So okay, answer me this: If our republic is in such crisis because of Obama and his fellow travelers, why are conservatives currently launching vicious personal attacks against… other conservatives??? For the past week or so, I’ve been seeing our pundits — people I know, respect and like — saying the ugliest things imaginable about one another and about some of the Republican candidates. This is not a matter of disagreeing. We’re freedom-loving Americans. We’re supposed to disagree and argue our sides without fear or favor. But this is dark-alley-knife-fight crap. Disgraceful, low insults I wouldn’t even hurl at… well, at a Democrat! I won’t be specific. I won’t call out these people I like and admire so much. But the folks who read PJM are politically savvy enough to know who and what I’m talking about — and so are the people slinging the mud.
August 17th, 2015 - 4:37 pm
“In any compromise between food and poison, it is only death that can win,” wrote Ayn Rand. And, with considerably more charm, Mark Steyn wrote, “It’s a good basic axiom that if you take a quart of ice-cream and a quart of dog feces and mix ’em together the result will taste more like the latter than the former.”
Nowhere are these axioms more true than in the field of science. Science — that process of hypothesis, observation and experimentation by which humans understand the workings of material things — mixed with just about anything becomes more of that other thing than itself. Mix science with theology, for instance, and you have theology. If you strip Richard Dawkins of his eloquence and undoubted scientific erudition, his argument against the existence of God can be restated like this: “Gawrsh, Mickey, it looks random to me, so I guess it’s random, uh-huh.”
Likewise, if you mix science with meddling overbearing government, you get meddling overbearing government. Note these recent stories about nutrition. The scientists who help compose the federal nutritional guidelines that govern what goes into subsidized school lunches have finally admitted that eating cholesterol — as in eggs, say — doesn’t actually increase your cholesterol, and skipping breakfast, well known to make people fat, doesn’t make people fat. At the same time, the researcher who once found important evidence for the existence of gluten sensitivity recently proved pretty much beyond a doubt that gluten sensitivity (barring celiac disease) doesn’t actually exist.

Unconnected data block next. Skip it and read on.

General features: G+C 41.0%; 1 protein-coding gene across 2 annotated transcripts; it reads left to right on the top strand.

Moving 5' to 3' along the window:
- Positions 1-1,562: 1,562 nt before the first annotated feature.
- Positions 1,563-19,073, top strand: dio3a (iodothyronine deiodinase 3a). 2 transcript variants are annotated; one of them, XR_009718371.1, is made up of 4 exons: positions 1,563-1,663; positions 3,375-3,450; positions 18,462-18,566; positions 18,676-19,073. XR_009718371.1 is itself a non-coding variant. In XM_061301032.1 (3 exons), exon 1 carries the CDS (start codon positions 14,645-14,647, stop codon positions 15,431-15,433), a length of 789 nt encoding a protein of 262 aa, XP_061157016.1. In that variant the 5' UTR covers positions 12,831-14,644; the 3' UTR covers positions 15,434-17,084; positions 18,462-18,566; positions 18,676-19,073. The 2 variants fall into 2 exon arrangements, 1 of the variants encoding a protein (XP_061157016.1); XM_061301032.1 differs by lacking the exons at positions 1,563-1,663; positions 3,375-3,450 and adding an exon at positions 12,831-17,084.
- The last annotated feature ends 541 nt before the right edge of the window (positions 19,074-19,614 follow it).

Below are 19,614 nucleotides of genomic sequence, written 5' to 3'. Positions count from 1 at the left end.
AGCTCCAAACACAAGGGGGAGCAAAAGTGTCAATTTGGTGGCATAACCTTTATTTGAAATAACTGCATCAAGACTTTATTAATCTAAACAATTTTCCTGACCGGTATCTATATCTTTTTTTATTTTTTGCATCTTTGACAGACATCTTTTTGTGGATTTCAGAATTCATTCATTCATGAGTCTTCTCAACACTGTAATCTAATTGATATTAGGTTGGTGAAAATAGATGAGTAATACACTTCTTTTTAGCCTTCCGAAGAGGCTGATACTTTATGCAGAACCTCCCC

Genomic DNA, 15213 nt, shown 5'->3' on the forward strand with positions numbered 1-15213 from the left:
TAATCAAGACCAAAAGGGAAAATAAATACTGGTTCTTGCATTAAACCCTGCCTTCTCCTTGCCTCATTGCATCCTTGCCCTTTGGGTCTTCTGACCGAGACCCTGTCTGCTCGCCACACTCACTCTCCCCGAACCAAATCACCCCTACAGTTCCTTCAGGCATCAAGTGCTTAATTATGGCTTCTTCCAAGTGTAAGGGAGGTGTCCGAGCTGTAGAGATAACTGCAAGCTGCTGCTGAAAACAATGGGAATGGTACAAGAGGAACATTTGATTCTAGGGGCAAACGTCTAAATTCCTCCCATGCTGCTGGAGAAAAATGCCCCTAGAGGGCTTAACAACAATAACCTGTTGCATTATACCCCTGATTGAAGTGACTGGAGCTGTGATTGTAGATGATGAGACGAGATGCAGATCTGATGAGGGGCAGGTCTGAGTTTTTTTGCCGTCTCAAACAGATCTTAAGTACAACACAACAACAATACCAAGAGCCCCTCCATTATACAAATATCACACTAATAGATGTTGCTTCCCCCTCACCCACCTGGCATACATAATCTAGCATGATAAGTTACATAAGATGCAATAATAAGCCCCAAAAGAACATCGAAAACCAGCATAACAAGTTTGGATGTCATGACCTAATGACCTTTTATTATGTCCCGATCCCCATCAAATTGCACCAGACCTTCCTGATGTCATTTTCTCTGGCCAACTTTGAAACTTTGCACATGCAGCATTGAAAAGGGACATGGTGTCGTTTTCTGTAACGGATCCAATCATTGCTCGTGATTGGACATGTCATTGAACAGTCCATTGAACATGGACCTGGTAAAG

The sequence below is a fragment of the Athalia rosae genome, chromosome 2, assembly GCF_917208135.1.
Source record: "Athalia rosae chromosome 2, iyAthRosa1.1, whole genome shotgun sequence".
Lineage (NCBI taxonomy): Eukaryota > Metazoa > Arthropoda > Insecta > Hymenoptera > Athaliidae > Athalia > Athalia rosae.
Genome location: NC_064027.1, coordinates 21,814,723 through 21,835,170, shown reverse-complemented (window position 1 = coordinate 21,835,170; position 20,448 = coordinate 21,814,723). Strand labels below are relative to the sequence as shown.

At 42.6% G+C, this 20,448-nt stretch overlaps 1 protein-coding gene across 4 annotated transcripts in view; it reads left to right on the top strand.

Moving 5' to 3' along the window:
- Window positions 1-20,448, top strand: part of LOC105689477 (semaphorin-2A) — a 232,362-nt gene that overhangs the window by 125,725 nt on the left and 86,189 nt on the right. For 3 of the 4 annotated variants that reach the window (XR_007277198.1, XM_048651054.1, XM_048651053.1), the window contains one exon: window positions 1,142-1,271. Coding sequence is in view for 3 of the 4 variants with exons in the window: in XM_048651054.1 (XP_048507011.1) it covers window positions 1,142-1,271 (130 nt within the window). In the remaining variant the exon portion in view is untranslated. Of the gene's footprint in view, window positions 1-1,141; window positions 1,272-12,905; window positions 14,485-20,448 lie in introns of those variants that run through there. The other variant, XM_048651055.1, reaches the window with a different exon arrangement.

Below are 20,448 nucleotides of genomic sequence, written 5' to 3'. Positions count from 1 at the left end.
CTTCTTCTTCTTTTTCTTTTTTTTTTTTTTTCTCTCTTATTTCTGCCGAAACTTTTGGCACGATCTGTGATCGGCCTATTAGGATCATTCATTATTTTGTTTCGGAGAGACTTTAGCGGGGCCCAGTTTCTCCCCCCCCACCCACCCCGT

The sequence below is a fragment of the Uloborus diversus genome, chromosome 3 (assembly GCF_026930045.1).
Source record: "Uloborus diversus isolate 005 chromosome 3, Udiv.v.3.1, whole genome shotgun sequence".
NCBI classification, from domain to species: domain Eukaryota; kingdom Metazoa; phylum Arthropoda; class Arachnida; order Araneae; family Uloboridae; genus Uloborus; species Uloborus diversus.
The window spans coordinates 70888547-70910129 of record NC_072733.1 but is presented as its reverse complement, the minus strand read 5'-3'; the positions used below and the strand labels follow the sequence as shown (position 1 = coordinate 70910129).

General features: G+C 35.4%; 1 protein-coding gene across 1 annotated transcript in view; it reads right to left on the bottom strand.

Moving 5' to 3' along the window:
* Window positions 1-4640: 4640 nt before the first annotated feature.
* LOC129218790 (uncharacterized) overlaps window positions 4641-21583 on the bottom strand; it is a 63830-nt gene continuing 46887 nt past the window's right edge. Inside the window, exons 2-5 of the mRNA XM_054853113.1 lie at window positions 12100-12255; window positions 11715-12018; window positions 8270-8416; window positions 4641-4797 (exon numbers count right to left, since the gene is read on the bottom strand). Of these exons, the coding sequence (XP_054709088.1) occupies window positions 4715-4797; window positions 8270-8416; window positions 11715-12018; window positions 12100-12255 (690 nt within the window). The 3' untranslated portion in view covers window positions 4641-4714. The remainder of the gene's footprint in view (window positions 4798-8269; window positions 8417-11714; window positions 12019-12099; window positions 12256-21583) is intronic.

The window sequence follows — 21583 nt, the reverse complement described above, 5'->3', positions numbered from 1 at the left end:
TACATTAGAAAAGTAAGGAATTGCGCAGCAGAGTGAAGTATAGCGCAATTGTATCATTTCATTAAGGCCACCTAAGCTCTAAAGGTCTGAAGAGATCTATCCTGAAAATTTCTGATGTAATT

Put all these discoveries together and what you realize is that when a meddlesome overbearing government fronted by Michelle Obama mandates school lunches that are universally decried as “gross” by people who eat school lunches, that’s not science — it’s just meddling overbearing government.
August 14th, 2015 - 5:04 pm
Mission Impossible: Rogue Nation is virtually a handbook on how to make a big summer action picture. Everything that Mad Max: Fury Road got wrong, it gets right. Openly silly and fun, the fifth MI installment milks its superstar and attractive co-stars and deluxe locations for all they’re worth. It constructs a plot that somehow gets you to stop asking questions after the first ten minutes (the bad guys are doing… what again?). It delivers broad emotional arcs without ever taking itself seriously. And, maybe most impressively — and most unlike Mad Max — it provides a female action character you can believe in, albeit in the unbelievable world of the picture. (ProTip: the secret is in those long, long legs.)
Of course, none of this works if you don’t have a star of the magnitude of Tom Cruise, which means you have to have Tom Cruise because, at this point, there is no other star of his magnitude. The guy has been at the top of his game for over thirty years, which is more than three times the normal run. But he’s still likable and real even when, as in this, he’s completely unreal. They really don’t seem to make em like him anymore.
Kudos to Christopher McQuarrie, of Usual Suspects and Edge of Tomorrow fame, who wrote and directed with a story assist from Drew Pearce, who had a writing credit on Iron Man 3. It really is a master class in the genre. Great summer fun.